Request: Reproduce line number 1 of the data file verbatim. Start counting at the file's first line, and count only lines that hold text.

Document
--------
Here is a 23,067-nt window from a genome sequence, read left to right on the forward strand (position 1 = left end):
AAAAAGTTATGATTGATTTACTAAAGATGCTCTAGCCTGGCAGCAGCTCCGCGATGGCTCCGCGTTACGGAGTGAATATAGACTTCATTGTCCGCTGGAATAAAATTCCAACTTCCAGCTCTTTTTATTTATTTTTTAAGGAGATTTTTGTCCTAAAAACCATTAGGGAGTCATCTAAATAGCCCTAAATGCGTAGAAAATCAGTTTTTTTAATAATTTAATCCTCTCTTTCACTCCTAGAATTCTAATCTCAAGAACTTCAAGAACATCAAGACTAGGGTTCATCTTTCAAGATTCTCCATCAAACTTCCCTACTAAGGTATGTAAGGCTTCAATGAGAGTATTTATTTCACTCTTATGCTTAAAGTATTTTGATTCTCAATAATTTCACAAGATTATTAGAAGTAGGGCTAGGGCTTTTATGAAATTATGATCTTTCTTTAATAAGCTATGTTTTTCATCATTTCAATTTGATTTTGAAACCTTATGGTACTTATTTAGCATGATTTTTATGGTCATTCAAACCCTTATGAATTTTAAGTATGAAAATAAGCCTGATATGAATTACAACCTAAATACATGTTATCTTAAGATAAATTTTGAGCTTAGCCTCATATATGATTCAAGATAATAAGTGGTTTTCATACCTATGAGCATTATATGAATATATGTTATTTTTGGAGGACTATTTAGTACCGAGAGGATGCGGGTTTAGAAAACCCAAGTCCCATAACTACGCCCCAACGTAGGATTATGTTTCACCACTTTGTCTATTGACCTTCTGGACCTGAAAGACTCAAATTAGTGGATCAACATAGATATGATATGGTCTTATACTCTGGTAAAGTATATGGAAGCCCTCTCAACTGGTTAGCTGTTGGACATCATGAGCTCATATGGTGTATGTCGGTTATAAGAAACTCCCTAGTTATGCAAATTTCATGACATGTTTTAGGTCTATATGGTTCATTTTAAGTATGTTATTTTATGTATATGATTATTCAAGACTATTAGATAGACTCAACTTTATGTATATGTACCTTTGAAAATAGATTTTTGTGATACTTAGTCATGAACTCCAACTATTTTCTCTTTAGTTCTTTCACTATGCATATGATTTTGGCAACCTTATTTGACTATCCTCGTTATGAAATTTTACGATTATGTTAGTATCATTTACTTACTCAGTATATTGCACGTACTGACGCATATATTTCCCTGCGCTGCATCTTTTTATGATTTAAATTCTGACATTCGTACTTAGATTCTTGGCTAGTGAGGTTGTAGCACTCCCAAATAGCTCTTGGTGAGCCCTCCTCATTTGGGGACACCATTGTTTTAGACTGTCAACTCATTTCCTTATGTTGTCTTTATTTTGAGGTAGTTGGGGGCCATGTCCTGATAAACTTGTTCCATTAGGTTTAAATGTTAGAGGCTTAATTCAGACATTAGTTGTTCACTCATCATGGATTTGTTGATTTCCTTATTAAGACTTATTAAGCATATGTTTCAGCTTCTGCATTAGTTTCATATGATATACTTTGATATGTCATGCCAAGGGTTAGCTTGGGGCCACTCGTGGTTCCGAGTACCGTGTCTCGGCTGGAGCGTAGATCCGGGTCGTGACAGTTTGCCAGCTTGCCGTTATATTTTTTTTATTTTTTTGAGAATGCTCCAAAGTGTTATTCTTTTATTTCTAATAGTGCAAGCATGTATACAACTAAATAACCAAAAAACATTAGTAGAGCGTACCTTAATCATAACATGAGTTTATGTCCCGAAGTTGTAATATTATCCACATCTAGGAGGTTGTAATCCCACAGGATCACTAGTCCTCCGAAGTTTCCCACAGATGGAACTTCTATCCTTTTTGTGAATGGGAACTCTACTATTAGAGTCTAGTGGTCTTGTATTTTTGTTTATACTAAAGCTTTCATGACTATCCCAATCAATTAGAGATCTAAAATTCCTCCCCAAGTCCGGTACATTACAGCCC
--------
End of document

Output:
Here is a 23,067-nt window from a genome sequence, read left to right on the forward strand (position 1 = left end):